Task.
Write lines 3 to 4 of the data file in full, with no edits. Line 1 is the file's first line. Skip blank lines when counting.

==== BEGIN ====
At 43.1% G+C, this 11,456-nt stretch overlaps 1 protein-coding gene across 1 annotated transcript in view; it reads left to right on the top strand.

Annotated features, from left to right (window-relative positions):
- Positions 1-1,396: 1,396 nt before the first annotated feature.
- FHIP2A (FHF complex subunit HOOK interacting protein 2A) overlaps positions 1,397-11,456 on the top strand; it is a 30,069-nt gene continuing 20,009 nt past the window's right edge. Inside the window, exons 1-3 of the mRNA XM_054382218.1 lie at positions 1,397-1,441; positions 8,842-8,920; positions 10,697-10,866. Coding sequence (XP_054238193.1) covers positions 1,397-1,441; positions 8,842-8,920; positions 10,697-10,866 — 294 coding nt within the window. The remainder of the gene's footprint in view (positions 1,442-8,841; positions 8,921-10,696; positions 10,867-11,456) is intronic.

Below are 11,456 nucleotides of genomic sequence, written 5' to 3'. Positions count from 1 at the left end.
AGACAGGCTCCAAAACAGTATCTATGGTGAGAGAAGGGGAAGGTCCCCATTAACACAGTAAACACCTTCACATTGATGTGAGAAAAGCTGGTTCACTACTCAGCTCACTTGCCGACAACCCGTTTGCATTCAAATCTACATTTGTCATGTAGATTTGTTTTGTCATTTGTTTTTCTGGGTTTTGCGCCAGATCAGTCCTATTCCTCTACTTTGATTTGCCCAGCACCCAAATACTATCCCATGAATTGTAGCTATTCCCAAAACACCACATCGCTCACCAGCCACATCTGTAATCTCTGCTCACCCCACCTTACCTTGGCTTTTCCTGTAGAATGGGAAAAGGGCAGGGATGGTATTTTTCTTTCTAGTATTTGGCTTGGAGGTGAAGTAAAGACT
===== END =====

- Positions 1-1,396: 1,396 nt before the first annotated feature.
- FHIP2A (FHF complex subunit HOOK interacting protein 2A) overlaps positions 1,397-11,456 on the top strand; it is a 30,069-nt gene continuing 20,009 nt past the window's right edge. Inside the window, exons 1-3 of the mRNA XM_054382218.1 lie at positions 1,397-1,441; positions 8,842-8,920; positions 10,697-10,866. Coding sequence (XP_054238193.1) covers positions 1,397-1,441; positions 8,842-8,920; positions 10,697-10,866 — 294 coding nt within the window. The remainder of the gene's footprint in view (positions 1,442-8,841; positions 8,921-10,696; positions 10,867-11,456) is intronic.